Fleetwood Mac in Boston
TD Garden *
Fleetwood Mac doesn’t really have to prove anything to anyone at this point in their career, but that doesn’t mean they are simply going through the motions. Bringing their 2013 tour to Boston on an unsettled night in the wake of the Marathon bombings, the four veteran members of the band – Mick Fleetwood, John McVie, Stevie Nicks and Lindsey Buckingham – showed why their appeal has lasted as long as it has. They put on an old master’s performance before a welcoming crowd of 20,000 at Boston’s TD Garden.
The set list has not changed dramatically from their two previous tours, in 2009 and 2003, and includes most of the songs their predominantly Baby Boomer fan base will want to hear. Of course, it’s hard to argue with any set list that starts off with “Second Hand News,” “The Chain,” “Dreams,” and also includes the likes of “Rhiannon,” “Sara,” “Landslide,” “Gypsy,” “Gold Dust Woman,” “Go Your Own Way” and “Silver Springs.”
But there were some unexpected gems throughout the two-and-a-half-hour set. They debuted a pair of new songs – “Sad Angel” and “Without You” – that were both worth sticking around for (meaning don’t use them for the obligatory beer and bathroom run). The latter of these Nicks called a “lost track” from the Rumours sessions. “It was actually a poem I wrote to Lindsey before we even moved to L.A.,” she said, in the first blush of new love. “This was definitely before we hit the hard times.” Somehow she came across a demo of it recently on YouTube, of all places, and brought it to the band’s attention. After listening, Mick told her “These are the voices and the phrasings that we heard that made us want to have you in our band.” It’s an acoustic number that feels very 1975, and carries echoes of another California classic, the Dead’s “Uncle John’s Band.”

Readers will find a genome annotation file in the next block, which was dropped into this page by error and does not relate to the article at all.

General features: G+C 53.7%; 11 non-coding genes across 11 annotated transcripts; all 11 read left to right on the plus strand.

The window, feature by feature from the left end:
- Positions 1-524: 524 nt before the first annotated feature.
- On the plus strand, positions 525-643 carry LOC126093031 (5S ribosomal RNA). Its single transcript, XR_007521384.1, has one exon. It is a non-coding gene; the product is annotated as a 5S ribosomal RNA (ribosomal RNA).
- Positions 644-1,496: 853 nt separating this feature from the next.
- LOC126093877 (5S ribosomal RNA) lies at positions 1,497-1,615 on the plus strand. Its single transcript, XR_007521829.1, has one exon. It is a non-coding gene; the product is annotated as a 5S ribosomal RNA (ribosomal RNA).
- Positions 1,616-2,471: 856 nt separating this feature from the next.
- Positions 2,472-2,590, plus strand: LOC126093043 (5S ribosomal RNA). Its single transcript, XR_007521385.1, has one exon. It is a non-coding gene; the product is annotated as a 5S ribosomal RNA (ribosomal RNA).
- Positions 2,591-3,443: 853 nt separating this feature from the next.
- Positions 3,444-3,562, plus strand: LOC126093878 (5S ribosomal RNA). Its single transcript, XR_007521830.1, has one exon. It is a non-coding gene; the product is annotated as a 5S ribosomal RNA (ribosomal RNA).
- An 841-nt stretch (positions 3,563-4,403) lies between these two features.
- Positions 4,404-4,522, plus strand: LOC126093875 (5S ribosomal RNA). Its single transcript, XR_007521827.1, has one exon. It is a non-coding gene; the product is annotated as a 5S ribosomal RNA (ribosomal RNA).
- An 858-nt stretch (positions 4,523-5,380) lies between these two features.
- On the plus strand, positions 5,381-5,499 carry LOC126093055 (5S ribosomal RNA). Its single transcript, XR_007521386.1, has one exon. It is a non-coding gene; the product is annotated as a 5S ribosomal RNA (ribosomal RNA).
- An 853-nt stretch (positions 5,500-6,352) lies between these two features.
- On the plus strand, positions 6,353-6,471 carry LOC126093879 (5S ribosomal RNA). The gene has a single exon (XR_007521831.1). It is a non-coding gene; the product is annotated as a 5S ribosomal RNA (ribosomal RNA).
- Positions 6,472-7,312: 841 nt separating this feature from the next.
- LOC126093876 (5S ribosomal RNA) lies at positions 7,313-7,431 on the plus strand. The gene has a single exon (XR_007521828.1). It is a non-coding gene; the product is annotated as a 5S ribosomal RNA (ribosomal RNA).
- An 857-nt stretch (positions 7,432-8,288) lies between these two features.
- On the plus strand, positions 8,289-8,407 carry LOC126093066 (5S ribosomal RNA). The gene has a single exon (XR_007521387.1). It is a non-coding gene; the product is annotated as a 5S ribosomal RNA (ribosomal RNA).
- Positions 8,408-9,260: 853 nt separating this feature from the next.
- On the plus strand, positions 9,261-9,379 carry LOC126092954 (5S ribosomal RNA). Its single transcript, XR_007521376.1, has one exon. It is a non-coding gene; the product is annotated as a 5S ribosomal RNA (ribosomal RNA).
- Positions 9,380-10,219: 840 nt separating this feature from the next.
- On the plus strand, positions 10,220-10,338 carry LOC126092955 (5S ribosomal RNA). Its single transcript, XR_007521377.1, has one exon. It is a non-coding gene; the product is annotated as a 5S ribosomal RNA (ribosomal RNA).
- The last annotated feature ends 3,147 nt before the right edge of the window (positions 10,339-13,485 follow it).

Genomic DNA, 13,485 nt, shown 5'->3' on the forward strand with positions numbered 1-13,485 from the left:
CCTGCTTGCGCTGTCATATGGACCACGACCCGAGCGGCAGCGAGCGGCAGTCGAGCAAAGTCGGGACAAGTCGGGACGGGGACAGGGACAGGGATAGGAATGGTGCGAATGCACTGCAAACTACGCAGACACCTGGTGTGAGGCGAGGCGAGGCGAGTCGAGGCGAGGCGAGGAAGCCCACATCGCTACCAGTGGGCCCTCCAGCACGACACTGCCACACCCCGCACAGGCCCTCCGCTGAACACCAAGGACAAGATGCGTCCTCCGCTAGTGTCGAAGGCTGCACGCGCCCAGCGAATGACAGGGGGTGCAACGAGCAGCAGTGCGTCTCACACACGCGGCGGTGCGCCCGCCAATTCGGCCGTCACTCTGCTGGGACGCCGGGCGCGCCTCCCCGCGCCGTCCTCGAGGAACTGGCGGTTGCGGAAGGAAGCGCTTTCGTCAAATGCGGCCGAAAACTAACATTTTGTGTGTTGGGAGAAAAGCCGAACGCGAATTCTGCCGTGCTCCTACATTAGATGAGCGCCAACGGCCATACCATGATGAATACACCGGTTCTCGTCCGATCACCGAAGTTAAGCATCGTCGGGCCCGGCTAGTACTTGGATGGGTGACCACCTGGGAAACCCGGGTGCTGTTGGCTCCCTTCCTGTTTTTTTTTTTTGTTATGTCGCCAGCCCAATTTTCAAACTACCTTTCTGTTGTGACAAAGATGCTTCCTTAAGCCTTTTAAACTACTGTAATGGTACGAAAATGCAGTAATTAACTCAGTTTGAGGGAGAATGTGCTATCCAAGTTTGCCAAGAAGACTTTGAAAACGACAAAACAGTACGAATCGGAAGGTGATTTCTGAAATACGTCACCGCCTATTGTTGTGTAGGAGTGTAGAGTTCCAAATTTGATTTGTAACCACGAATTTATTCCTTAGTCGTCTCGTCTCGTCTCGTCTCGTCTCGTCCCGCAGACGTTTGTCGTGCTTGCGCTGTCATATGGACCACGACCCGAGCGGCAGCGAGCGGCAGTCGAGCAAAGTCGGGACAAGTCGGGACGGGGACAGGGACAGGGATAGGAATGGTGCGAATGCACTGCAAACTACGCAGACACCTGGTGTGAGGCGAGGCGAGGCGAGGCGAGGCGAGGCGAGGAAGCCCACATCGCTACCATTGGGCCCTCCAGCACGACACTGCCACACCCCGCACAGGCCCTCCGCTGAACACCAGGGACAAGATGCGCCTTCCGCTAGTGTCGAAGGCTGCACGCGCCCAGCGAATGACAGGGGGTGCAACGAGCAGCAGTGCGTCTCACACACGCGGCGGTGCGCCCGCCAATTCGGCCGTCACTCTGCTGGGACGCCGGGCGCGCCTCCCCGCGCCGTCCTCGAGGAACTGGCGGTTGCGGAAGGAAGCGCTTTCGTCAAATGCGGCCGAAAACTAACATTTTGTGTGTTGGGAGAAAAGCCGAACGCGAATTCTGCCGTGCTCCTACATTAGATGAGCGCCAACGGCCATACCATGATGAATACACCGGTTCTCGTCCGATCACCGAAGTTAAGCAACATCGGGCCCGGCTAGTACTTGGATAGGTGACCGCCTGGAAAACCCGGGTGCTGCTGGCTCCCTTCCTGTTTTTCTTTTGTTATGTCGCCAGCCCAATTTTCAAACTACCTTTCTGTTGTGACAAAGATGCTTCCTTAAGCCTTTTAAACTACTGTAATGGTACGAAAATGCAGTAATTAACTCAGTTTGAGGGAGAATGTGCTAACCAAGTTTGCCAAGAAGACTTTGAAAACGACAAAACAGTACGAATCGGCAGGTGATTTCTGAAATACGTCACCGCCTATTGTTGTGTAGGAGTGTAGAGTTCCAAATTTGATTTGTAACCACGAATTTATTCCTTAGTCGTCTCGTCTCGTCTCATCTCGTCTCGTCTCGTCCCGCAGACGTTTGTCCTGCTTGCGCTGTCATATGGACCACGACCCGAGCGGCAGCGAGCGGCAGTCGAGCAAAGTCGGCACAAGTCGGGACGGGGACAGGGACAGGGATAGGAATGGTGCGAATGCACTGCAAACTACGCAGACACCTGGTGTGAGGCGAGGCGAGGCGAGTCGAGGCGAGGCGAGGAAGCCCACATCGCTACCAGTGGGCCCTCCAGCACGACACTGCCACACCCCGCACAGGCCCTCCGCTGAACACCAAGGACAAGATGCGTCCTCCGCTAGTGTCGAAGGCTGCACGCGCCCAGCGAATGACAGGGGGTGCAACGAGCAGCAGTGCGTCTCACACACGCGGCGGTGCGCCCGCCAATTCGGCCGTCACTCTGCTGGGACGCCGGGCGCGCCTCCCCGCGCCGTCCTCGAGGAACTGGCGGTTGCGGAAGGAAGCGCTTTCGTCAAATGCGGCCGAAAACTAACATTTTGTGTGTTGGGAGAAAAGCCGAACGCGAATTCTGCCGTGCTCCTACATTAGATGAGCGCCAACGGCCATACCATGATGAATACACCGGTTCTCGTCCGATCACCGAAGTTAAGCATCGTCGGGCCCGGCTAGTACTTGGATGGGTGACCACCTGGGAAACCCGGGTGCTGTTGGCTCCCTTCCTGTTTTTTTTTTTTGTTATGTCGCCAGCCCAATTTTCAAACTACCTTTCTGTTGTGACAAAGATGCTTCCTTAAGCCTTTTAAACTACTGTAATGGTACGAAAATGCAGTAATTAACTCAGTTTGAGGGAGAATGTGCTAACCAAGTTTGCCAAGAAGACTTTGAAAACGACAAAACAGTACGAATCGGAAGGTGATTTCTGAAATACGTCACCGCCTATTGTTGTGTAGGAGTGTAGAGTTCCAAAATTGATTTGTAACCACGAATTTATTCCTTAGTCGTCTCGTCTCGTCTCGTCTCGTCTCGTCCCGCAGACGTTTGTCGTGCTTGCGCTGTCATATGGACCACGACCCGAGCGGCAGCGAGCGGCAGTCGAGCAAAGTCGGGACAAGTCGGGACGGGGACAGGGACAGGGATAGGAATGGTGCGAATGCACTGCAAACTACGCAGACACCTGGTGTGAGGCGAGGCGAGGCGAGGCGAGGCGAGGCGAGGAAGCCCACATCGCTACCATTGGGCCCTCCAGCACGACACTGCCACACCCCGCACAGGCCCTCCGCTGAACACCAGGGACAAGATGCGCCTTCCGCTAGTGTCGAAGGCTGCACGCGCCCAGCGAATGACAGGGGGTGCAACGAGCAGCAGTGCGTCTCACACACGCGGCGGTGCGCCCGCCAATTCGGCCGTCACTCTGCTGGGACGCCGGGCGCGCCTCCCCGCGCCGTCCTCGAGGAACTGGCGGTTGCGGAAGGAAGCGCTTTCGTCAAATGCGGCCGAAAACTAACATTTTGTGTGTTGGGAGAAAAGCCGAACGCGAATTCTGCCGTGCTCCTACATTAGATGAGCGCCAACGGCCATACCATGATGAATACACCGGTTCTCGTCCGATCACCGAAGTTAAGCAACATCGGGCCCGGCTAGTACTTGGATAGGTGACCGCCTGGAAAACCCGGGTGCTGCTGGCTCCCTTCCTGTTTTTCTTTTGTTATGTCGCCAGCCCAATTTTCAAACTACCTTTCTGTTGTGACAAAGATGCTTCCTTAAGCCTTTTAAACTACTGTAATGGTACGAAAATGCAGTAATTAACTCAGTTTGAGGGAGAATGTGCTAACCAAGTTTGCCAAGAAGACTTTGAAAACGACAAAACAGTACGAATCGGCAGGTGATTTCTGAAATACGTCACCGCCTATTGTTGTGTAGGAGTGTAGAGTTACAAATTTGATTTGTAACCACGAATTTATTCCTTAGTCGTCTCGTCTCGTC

The middle of the show featured a solo acoustic version by Buckingham of “Big Love,” which has become something of a signature tune for him. It’s easy to forget just how good a guitar player Lindsey Buckingham truly is, until reminded of it by seeing him in concert. His fingerpicking guitar play seems only to get better as he ages, and he was the most energetic member of the band on the Boston stage, repeatedly moving to the very edge of the stage to play only inches from the front row of fans. He came close to stealing the show with an extended, fiery solo during “I’m So Afraid” – one that brought the crowd to its feet and, in his only nod to advancing age, forced Buckingham to put his hands on his knees and catch his breath for a moment or two at song’s end.
Stevie Nicks may no longer be the whirling gypsy of the late 1970s, but her singular voice has lost none of its emotional depth. Clad in a silky black dress and 4-inch heels, she did throw in a few twirls during “Gypsy,” as if to show that she’s still got it, and reached into the dress-up box for a gold shawl and black top hat during a stellar version of “Gold Dust Woman.”
The band made note at several times through the evening of Boston’s trying week; the show was the first major concert in the city following the Marathon attacks. “We’re so happy you all came out night,” Nicks said near the end of the evening. “We know what you’re going through. You and New York are the toughest cities. You are definitely Boston Strong.”